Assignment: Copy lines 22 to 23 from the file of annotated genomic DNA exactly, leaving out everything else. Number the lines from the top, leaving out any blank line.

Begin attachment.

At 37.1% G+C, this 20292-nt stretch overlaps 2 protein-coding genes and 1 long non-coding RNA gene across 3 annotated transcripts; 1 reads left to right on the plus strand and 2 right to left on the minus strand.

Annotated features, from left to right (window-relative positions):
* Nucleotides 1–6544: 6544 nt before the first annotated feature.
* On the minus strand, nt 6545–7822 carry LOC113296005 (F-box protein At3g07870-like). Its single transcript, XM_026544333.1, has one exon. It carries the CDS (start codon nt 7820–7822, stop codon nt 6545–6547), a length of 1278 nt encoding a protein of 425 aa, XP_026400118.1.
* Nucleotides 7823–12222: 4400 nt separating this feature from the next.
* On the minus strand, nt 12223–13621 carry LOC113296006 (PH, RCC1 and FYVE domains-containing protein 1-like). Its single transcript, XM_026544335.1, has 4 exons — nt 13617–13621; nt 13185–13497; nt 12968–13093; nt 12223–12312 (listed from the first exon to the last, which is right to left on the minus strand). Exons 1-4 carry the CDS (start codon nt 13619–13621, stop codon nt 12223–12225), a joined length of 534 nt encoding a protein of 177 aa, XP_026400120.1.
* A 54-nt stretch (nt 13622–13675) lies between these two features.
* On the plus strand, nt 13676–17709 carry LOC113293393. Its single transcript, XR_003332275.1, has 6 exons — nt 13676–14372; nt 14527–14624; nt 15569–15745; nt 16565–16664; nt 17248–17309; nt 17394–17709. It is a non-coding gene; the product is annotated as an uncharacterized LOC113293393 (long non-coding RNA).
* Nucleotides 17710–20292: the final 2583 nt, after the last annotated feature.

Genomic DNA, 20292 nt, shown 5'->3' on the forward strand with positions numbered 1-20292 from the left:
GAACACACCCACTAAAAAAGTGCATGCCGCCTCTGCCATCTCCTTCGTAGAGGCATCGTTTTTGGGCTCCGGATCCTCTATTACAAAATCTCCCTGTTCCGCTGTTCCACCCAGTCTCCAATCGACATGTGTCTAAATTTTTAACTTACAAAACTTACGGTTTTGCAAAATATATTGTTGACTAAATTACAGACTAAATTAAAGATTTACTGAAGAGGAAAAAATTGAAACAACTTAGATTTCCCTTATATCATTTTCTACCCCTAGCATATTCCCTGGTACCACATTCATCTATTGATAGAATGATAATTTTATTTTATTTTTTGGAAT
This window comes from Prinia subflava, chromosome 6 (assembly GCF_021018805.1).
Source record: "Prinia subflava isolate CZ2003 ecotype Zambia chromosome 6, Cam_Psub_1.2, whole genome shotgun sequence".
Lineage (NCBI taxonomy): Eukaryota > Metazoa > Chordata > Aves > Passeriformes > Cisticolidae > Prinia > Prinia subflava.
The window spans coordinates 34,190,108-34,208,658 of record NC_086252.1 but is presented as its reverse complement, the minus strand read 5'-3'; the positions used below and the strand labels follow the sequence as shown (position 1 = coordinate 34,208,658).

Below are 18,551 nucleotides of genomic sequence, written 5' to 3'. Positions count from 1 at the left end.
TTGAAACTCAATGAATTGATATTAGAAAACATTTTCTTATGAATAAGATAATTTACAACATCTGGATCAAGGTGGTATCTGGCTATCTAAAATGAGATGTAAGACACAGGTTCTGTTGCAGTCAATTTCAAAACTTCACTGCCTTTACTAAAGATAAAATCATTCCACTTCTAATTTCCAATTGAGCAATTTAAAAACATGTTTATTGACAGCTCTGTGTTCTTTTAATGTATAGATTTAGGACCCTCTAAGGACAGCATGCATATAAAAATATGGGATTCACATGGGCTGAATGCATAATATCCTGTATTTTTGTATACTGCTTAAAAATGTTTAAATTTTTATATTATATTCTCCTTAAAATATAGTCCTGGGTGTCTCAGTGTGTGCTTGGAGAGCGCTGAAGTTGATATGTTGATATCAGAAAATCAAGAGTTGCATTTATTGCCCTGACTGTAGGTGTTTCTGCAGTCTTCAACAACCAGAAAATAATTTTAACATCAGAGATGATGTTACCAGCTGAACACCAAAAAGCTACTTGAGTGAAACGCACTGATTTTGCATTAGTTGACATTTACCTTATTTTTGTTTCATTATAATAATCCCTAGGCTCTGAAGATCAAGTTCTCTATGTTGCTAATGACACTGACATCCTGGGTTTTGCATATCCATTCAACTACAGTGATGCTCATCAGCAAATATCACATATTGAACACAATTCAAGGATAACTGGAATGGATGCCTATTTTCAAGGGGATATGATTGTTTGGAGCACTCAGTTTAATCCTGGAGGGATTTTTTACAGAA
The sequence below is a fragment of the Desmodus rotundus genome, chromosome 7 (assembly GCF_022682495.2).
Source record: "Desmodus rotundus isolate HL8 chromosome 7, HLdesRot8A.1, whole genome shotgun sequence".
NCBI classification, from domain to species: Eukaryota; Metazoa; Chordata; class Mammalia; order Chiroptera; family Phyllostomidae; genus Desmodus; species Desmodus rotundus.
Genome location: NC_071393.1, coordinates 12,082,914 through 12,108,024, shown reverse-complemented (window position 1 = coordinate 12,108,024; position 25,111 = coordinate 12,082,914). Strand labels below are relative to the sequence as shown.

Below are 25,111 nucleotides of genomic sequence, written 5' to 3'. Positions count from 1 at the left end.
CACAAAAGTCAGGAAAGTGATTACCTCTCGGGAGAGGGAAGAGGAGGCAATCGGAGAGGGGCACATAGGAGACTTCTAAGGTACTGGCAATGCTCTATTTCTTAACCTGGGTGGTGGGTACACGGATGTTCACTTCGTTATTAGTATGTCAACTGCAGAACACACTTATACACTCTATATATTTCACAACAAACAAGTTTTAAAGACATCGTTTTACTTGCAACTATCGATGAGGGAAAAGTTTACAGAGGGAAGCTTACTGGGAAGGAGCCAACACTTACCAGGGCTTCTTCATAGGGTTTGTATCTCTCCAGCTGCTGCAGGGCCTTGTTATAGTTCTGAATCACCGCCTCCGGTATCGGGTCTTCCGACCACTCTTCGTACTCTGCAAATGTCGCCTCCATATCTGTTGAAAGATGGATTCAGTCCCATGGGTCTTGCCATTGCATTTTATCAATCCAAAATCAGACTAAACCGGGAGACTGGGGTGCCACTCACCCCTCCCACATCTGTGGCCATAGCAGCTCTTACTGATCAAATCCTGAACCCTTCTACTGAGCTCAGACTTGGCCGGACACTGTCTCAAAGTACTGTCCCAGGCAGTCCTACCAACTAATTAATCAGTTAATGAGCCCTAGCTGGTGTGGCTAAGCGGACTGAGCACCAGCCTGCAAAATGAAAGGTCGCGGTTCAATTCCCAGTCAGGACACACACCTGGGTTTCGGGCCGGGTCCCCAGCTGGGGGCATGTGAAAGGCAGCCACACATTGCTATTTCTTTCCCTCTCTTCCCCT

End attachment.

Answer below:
Below are 25,111 nucleotides of genomic sequence, written 5' to 3'. Positions count from 1 at the left end.
CACAAAAGTCAGGAAAGTGATTACCTCTCGGGAGAGGGAAGAGGAGGCAATCGGAGAGGGGCACATAGGAGACTTCTAAGGTACTGGCAATGCTCTATTTCTTAACCTGGGTGGTGGGTACACGGATGTTCACTTCGTTATTAGTATGTCAACTGCAGAACACACTTATACACTCTATATATTTCACAACAAACAAGTTTTAAAGACATCGTTTTACTTGCAACTATCGATGAGGGAAAAGTTTACAGAGGGAAGCTTACTGGGAAGGAGCCAACACTTACCAGGGCTTCTTCATAGGGTTTGTATCTCTCCAGCTGCTGCAGGGCCTTGTTATAGTTCTGAATCACCGCCTCCGGTATCGGGTCTTCCGACCACTCTTCGTACTCTGCAAATGTCGCCTCCATATCTGTTGAAAGATGGATTCAGTCCCATGGGTCTTGCCATTGCATTTTATCAATCCAAAATCAGACTAAACCGGGAGACTGGGGTGCCACTCACCCCTCCCACATCTGTGGCCATAGCAGCTCTTACTGATCAAATCCTGAACCCTTCTACTGAGCTCAGACTTGGCCGGACACTGTCTCAAAGTACTGTCCCAGGCAGTCCTACCAACTAATTAATCAGTTAATGAGCCCTAGCTGGTGTGGCTAAGCGGACTGAGCACCAGCCTGCAAAATGAAAGGTCGCGGTTCAATTCCCAGTCAGGACACACACCTGGGTTTCGGGCCGGGTCCCCAGCTGGGGGCATGTGAAAGGCAGCCACACATTGCTATTTCTTTCCCTCTCTTCCCCT